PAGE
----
See here for continuing InfoBytes coverage of actions related to Venezuela.
On February 27, the CFPB’s Office of Financial Protection for Older Americans released Suspicious Activity Reports on Elder Financial Exploitation: Issues and Trends, which discusses key facts and trends revealed after the Bureau analyzed 180,000 elder exploitation Suspicious Activity Reports (SARs) filed with Financial Crimes Enforcement Network from 2013 to 2017. Key highlights from the report include:
- SARs filings on elder financial abuse quadrupled from 2013 to 2017, with 63,500 SARs reporting the abuse in 2017.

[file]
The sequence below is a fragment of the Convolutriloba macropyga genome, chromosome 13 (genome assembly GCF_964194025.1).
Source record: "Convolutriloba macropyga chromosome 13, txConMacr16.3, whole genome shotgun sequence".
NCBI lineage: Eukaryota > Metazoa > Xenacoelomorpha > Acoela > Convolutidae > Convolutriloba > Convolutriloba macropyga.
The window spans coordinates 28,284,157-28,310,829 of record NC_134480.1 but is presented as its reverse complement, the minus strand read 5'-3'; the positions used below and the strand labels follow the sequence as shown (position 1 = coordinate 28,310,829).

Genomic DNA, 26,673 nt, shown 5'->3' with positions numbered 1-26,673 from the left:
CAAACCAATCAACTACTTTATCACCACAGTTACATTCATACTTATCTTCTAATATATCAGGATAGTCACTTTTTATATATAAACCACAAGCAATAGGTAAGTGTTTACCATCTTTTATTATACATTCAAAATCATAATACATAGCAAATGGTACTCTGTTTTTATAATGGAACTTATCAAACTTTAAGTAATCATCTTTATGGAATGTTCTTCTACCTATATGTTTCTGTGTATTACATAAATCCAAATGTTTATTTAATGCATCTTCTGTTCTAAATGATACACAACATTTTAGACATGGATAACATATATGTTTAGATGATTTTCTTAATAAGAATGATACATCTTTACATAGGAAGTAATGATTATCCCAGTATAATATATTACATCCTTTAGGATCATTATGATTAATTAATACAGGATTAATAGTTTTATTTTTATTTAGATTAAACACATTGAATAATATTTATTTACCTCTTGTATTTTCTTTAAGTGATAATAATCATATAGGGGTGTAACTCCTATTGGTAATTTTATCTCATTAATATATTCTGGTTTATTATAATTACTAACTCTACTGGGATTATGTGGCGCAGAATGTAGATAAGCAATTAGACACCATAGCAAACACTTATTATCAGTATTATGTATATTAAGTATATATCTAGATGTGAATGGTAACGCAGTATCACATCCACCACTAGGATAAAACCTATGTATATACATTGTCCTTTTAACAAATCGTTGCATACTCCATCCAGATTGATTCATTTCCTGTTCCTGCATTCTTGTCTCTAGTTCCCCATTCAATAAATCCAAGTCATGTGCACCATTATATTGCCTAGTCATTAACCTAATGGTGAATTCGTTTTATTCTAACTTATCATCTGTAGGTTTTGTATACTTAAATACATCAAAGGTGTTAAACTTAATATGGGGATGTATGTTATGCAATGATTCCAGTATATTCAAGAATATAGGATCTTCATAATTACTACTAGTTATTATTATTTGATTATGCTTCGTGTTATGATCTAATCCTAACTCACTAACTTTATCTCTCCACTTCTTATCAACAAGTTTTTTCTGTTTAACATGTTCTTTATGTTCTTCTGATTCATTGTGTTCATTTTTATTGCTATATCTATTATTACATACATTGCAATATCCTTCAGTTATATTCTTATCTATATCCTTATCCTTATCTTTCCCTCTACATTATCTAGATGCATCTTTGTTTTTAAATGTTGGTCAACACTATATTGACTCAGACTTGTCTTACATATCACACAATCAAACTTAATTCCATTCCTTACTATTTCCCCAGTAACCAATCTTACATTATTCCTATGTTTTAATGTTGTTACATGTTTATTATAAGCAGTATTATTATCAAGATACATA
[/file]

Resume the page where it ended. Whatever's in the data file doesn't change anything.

- Nearly 80 percent of the SAR filings involved a financial loss to an elder or to the filing institution. The average amount of loss to an elder was $34,200, while the average amount of loss to a filer was $16,700.
- Financial losses were greater when the elder knew the suspect, with an average loss of $50,000 when the elder knew the suspect compared to $17,000 with a stranger.
- More than half of the SARs involved a money transfer.
- Less than one-third of elder abuse SARs acknowledge that the financial institution reported the activity to a local, state, or federal authority.